Thursday, July 03, 2008

Imaginary Nations

My friend Justin posted this at his blog:

Y'know, there's a worthwhile sociological experiment to be done: spread the word that Nigeria doesn't really exist -- it's just a hoax invented for the purpose of fake Internet rumors. Anything you hear about Nigeria is, by definition, false.

Well, I'm always willing to play along. So I looked it up, and this is what I found:

After Britain ceded independence to her colonies in that region, around 1960, there actually was a unification movement that advocated for a federal nation to be called "Nigeria". It was supposed to include Southern Niger, Biafra, some provinces from the Republic of North Cameroon, the Yoruba Free State, and Lagos-Benin.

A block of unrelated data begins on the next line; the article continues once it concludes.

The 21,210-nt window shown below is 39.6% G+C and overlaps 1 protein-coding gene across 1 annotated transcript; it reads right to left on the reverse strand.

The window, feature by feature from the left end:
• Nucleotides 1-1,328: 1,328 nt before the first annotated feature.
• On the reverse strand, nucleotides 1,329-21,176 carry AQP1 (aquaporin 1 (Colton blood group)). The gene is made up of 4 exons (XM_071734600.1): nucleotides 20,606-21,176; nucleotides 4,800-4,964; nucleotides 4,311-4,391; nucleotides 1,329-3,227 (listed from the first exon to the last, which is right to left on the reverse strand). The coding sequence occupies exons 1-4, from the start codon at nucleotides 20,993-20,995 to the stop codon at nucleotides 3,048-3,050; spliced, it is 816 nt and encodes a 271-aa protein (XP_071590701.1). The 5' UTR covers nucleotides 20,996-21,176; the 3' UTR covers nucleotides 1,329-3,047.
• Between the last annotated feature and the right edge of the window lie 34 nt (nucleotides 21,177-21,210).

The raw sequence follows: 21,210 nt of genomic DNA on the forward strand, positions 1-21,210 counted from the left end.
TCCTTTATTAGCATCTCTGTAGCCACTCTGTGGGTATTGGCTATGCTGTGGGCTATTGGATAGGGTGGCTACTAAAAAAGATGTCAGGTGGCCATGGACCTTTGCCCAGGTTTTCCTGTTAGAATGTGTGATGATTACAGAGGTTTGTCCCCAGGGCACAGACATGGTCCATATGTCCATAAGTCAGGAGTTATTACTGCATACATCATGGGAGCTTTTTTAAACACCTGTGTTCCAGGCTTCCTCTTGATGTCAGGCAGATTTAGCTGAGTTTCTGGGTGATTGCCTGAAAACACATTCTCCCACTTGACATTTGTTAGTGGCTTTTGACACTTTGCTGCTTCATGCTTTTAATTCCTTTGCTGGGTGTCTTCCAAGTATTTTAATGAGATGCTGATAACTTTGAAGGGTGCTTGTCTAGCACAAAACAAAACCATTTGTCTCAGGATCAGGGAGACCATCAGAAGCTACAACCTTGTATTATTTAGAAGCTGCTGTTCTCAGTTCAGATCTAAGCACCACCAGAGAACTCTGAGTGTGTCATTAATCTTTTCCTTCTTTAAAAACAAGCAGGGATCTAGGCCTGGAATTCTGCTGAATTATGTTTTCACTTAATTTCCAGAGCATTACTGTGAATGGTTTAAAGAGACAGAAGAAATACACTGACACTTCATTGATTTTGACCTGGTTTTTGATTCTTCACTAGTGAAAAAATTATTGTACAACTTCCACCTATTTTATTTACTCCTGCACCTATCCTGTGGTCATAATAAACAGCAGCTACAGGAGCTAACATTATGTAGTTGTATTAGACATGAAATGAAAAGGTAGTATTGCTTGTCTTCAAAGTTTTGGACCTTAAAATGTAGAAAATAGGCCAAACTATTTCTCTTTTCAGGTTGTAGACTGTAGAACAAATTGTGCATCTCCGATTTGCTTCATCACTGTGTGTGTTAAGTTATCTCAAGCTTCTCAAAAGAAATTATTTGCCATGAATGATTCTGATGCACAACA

Internal squabbling between the three major political parties -- the Nigerian People's Congress, National Council of Nigeria and the Cameroons, and the Action Group -- scuttled the idea. A series of conflicts (the Lagos Delta war, the Biafran insurgency, the Cameroon Successions, etc etc etc) discredited all of the pro-unification advocates, and by 1963 the modern borders were pretty much set.

There's still a small pro-unity political group in the region, called "The 419" (named for the UN Security Council Resolution 419, which was to have recognized a "Greater Nigeria") but they have been plagued by corruption in their ranks, and don't have much credibility.

The idea is one of history's interesting might-have-beens.

So when you get those emails from people claiming to be from someplace called “Nigeria” — well, now you know where they got the name from. A single state in that region, well-governed, would probably have provided a lot of economic growth and stability to the whole area, and been a benefit to its neighbors and the world. Too bad it never worked out. Pretty weird speculation though, huh?


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